056- Fisheries Jurisdiction Case (Germany vs Iceland)
On June 5th, 1972, respectively, the Federal Republic of Germany filed an application instituting proceedings against Iceland before the International Court of Justice (ICJ) concerning a dispute over the proposed extension by Iceland, as from September 1st, 1972, of the limits of its exclusive fisheries jurisdiction from a distance of 12 to a distance of 50 nautical miles.
Iceland challenged the jurisdiction of the Court and declined to attend the proceedings and produce documents. Germany, for its part, had accompanied its initial application with a request for the indication of provisional measures so that Iceland would not apply the new Regulation extending its exclusive fishing rights in respect of German vessels and that those vessels would limit their annual catches of fish in the disputed area to a certain ceiling. The Court granted this request in its Order of August 17th, 1972, which was confirmed by the Order of July 12th, 1973.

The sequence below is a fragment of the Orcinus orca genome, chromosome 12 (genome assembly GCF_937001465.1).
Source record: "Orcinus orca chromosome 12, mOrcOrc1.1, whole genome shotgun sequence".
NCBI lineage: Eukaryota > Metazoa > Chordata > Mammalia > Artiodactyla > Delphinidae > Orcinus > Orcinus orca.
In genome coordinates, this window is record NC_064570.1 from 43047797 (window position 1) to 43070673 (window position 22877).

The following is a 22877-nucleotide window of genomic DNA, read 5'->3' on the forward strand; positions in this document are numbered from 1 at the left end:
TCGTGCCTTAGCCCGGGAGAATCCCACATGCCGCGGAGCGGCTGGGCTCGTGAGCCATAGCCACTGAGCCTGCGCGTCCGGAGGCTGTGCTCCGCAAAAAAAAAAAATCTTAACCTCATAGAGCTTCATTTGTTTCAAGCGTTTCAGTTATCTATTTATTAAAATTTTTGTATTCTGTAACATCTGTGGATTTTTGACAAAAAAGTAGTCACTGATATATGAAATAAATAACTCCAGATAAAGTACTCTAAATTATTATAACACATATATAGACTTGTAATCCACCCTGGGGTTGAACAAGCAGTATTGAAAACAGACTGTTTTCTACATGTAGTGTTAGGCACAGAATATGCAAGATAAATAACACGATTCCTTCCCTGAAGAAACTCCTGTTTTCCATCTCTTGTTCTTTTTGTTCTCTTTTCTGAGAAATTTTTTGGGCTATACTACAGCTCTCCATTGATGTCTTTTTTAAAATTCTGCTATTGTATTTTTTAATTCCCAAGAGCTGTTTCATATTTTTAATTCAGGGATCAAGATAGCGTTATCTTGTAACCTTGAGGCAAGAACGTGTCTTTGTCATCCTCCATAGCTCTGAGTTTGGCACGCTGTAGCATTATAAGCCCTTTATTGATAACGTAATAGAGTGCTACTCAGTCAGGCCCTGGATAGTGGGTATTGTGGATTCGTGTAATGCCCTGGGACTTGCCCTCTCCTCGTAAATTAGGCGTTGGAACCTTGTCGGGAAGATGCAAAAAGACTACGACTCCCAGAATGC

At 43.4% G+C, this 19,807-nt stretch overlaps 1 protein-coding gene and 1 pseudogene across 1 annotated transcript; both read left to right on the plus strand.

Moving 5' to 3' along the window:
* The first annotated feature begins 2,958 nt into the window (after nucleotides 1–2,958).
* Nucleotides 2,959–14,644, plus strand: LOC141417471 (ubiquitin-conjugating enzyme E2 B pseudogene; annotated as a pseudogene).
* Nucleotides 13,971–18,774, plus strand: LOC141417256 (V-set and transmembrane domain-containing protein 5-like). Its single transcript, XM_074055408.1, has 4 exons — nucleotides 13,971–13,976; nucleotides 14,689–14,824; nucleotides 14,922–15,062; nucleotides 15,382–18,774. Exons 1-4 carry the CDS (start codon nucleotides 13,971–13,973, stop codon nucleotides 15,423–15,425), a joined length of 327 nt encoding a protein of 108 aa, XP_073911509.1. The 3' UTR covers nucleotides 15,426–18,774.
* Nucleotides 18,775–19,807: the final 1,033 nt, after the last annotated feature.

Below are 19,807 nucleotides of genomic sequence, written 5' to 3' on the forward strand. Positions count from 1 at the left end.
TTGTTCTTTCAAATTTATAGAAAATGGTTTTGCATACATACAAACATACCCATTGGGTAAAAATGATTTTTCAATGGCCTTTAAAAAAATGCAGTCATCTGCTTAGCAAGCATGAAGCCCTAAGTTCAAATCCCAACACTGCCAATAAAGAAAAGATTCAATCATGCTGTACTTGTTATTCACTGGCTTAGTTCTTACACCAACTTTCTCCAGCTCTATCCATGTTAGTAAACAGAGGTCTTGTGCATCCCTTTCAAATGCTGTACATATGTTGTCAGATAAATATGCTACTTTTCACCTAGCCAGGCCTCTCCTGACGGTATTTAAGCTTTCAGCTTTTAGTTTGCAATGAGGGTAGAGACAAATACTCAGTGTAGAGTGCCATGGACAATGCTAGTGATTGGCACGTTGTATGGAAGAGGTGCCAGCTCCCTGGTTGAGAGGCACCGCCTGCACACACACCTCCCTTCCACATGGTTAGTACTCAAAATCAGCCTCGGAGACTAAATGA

The ICJ addressed the question of its jurisdiction raised by Iceland in its judgment of February 2nd, 1973 and decided that it could hear this case.
It subsequently ruled on the merits of the case in its judgment of July 25th, 1974 and held that:
- The Icelandic regulation unilaterally extending Iceland’s exclusive fishing rights up to 50 nautical miles was not enforceable against Germany.
- Moreover, Iceland was not entitled to unilaterally exclude German fishing vessels from the disputed area.
- Finally, the Parties had a mutual obligation to enter into negotiations in good faith to reach a fair solution to their differences.
This summary is provided for informational purposes only, does not involve the responsibility of Dome and should in no way be used as a substitute for a careful reading of the judgment and order of the case.